SEOUL, South Korea, Dec. 19 (UPI) -- The U.N. General Assembly on Tuesday adopted a resolution condemning North Korea's human rights abuses for the 13th consecutive year.
The document urges Pyongyang to end the "longstanding and ongoing systematic, widespread and gross violations of human rights," such as torture, public executions, forced labor and rape.
Despite opposition from North Korean delegate Ja Song Nam, and representatives of China and Russia to the United Nations, the document was adopted by consensus without vote, Chosun Ilbo reported.
The resolution, for the first time, highlights the plight of families in South and North Korea divided for 67 years since the beginning of the Korean War.
It requests assistance for family members to confirm their status, exchange letters and arrange meetings between them.
South Korea has been pushing for talks on resuming family reunions which were suspended since late 2015 amid heightened tensions caused by the North's provocations.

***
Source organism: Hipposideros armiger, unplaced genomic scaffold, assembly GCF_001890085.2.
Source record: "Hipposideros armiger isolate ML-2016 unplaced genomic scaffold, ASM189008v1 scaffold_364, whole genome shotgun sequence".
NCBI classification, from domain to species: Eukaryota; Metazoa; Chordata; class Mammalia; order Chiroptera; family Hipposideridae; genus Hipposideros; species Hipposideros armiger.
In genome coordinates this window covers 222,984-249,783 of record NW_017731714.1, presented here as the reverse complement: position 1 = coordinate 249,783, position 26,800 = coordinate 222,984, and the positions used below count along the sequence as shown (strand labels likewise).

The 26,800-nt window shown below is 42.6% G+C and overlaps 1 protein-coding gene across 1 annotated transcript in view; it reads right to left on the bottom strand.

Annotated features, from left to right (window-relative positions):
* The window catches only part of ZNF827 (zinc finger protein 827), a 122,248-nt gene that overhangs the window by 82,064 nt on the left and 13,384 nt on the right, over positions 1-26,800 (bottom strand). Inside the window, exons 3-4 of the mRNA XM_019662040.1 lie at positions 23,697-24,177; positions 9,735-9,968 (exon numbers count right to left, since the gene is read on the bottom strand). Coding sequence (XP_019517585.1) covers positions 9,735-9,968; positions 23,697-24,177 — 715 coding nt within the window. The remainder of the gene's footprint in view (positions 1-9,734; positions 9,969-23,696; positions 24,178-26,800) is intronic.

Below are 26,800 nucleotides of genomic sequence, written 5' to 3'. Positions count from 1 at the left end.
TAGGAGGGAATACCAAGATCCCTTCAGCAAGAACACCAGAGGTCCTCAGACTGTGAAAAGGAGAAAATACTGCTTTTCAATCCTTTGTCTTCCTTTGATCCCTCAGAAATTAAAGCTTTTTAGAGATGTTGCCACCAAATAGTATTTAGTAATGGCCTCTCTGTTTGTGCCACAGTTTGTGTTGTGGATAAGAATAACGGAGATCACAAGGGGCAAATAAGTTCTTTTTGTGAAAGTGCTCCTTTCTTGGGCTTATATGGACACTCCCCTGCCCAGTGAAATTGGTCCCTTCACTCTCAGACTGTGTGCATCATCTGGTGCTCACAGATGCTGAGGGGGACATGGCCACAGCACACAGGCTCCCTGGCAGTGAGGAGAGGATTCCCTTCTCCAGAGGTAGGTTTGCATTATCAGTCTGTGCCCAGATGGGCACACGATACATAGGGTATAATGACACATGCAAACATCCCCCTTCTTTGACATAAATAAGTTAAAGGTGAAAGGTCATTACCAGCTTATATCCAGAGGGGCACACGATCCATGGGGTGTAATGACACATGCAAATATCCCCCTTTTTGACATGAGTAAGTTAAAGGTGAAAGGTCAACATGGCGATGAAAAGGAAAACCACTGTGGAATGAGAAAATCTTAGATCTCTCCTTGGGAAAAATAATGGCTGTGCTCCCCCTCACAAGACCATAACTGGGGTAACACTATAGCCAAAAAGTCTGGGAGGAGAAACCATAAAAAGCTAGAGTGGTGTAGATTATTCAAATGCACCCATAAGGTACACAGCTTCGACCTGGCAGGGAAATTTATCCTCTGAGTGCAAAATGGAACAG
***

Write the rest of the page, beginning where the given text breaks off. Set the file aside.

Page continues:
However, Pyongyang ignored the invitation for dialogue this year.
The U.N. document also, for the first time, urges the regime to allow foreign detainees access to diplomatic missions and other measures to contact their families. There are three Americans and six South Koreans believed to be held by the North, according to Yonhap.
For the fourth year in a row, the U.N. General Assembly called on the Security Council to refer those responsible for human rights abuses in the North to the International Criminal Court.
The text was jointly produced by the European Union and Japan with the contribution of 61 countries. It was passed by consensus at the Third Committee of the U.N. General Assembly last month.